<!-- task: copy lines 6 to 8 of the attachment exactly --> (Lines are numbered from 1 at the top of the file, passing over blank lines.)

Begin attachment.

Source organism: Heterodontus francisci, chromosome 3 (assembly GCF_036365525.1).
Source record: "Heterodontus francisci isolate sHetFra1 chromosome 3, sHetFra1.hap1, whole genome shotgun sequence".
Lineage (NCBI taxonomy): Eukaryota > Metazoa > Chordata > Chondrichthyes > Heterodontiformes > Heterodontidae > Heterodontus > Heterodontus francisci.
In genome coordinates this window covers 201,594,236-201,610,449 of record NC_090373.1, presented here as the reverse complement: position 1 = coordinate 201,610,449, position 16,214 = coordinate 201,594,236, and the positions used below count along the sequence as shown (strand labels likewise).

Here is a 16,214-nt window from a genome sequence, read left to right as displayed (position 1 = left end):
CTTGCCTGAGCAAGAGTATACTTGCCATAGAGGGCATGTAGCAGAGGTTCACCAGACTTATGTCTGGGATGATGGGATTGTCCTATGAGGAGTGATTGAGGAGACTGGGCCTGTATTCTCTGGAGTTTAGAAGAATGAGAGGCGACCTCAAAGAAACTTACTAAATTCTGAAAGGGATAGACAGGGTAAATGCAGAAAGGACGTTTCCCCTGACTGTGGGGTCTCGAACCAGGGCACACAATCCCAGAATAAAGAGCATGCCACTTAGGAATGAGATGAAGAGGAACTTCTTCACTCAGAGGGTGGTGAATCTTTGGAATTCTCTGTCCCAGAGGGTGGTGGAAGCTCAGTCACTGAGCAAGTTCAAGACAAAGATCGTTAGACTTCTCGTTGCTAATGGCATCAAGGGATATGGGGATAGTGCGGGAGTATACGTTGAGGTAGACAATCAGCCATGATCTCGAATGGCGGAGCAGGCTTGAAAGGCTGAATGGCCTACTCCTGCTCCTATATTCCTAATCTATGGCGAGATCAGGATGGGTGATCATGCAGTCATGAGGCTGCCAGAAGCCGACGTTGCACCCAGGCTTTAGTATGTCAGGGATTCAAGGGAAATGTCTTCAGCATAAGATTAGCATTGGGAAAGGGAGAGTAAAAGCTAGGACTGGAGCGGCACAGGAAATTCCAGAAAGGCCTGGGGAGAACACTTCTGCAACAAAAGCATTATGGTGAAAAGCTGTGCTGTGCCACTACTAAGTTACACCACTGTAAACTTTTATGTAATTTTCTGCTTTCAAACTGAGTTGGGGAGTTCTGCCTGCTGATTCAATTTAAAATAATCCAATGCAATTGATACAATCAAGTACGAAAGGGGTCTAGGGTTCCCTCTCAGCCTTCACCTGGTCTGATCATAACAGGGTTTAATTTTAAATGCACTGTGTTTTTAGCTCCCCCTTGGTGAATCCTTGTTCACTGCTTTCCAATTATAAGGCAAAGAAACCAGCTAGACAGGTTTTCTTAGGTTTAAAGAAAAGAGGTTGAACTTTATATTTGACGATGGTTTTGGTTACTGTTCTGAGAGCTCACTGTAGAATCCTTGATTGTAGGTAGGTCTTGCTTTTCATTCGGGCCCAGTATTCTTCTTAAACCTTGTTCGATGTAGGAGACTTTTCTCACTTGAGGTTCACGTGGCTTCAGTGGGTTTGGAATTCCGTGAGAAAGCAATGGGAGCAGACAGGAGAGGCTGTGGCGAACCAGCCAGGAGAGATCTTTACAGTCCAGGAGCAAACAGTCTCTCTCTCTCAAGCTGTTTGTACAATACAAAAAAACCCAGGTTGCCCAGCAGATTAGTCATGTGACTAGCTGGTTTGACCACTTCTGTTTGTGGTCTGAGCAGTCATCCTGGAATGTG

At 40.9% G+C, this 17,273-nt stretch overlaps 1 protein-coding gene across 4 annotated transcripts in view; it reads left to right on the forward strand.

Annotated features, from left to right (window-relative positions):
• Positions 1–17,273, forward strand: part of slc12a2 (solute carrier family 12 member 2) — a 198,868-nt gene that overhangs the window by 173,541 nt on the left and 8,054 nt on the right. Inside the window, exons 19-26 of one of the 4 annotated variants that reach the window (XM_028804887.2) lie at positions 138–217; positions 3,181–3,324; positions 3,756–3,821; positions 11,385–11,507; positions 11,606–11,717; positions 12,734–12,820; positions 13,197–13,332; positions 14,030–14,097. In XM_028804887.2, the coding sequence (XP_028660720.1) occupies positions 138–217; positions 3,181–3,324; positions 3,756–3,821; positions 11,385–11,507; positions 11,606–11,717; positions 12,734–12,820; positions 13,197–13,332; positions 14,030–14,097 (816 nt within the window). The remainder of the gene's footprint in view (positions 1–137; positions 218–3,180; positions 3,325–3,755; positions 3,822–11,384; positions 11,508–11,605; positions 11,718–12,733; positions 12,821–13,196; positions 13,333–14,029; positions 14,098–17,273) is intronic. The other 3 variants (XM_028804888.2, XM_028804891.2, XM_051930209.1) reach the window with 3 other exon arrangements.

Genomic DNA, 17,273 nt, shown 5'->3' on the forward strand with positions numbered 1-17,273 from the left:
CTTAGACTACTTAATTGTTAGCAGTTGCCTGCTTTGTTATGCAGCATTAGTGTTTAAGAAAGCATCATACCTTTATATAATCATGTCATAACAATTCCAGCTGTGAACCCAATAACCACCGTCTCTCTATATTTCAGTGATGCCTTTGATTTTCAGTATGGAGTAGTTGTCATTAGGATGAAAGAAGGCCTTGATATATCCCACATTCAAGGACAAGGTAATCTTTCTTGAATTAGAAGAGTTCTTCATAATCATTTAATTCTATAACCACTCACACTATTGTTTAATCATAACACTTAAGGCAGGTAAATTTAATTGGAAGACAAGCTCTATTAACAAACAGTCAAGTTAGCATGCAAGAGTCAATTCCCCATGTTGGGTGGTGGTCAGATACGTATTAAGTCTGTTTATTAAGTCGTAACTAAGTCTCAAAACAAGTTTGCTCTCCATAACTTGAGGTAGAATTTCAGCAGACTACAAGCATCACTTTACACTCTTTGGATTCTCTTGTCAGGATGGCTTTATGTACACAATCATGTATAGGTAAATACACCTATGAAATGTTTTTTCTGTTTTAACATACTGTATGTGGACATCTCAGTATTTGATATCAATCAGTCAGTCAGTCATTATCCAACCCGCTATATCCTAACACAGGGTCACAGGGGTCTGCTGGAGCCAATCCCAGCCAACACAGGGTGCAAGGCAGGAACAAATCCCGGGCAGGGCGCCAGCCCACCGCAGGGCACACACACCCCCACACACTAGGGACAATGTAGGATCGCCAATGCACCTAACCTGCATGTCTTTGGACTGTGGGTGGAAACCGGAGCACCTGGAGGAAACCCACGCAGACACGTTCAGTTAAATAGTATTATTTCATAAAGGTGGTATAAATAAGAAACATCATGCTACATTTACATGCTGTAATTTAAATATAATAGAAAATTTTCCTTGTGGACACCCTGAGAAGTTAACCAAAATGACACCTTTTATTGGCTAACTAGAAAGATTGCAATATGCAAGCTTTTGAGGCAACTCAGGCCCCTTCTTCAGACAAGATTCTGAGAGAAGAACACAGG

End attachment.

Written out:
CTTGCCTGAGCAAGAGTATACTTGCCATAGAGGGCATGTAGCAGAGGTTCACCAGACTTATGTCTGGGATGATGGGATTGTCCTATGAGGAGTGATTGAGGAGACTGGGCCTGTATTCTCTGGAGTTTAGAAGAATGAGAGGCGACCTCAAAGAAACTTACTAAATTCTGAAAGGGATAGACAGGGTAAATGCAGAAAGGACGTTTCCCCTGACTGTGGGGTCTCGAACCAGGGCACACAATCCCAGAATAAAGAGCATGCCACTTAGGAATGAGATGAAGAGGAACTTCTTCACTCAGAGGGTGGTGAATCTTTGGAATTCTCTGTCCCAGAGGGTGGTGGAAGCTCAGTCACTGAGCAAGTTCAAGACAAAGATCGTTAGACTTCTCGTTGCTAATGGCATCAAGGGATATGGGGATAGTGCGGGAGTATACGTTGAGGTAGACAATCAGCCATGATCTCGAATGGCGGAGCAGGCTTGAAAGGCTGAATGGCCTACTCCTGCTCCTATATTCCTAATCTATGGCGAGATCAGGATGGGTGATCATGCAGTCATGAGGCTGCCAGAAGCCGACGTTGCACCCAGGCTTTAGTATGTCAGGGATTCAAGGGAAATGTCTTCAGCATAAGATTAGCATTGGGAAAGGGAGAGTAAAAGCTAGGACTGGAGCGGCACAGGAAATTCCAGAAAGGCCTGGGGAGAACACTTCTGCAACAAAAGCATTATGGTGAAAAGCTGTGCTGTGCCACTACTAAGTTACACCACTGTAAACTTTTATGTAATTTTCTGCTTTCAAACTGAGTTGGGGAGTTCTGCCTGCTGATTCAATTTAAAATAATCCAATGCAATTGATACAATCAAGTACGAAAGGGGTCTAGGGTTCCCTCTCAGCCTTCACCTGGTCTGATCATAACAGGGTTTAATTTTAAATGCACTGTGTTTTTAGCTCCCCCTTGGTGAATCCTTGTTCACTGCTTTCCAATTATAAGGCAAAGAAACCAGCTAGACAGGTTTTCTTAGGTTTAAAGAAAAGAGGTTGAACTTTATATTTGACGATGGTTTTGGTTACTGTTCTGAGAGCTCACTGTAGAATCCTTGATTGTAGGTAGGTCTTGCTTTTCATTCGGGCCCAGTATTCTTCTTAAACCTTGTTCGATGTAGGAGACTTTTCTCACTTGAGGTTCACGTGGCTTCAGTGGGTTTGGAATTCCGTGAGAAAGCAATGGGAGCAGACAGGAGAGGCTGTGGCGAACCAGCCAGGAGAGATCTTTACAGTCCAGGAGCAAACAGTCTCTCTCTCTCAAGCTGTTTGTACAATACAAAAAAACCCAGGTTGCCCAGCAGATTAGTCATGTGACTAGCTGGTTTGACCACTTCTGTTTGTGGTCTGAGCAGTCATCCTGGAATGTG

At 40.9% G+C, this 17,273-nt stretch overlaps 1 protein-coding gene across 4 annotated transcripts in view; it reads left to right on the forward strand.

Annotated features, from left to right (window-relative positions):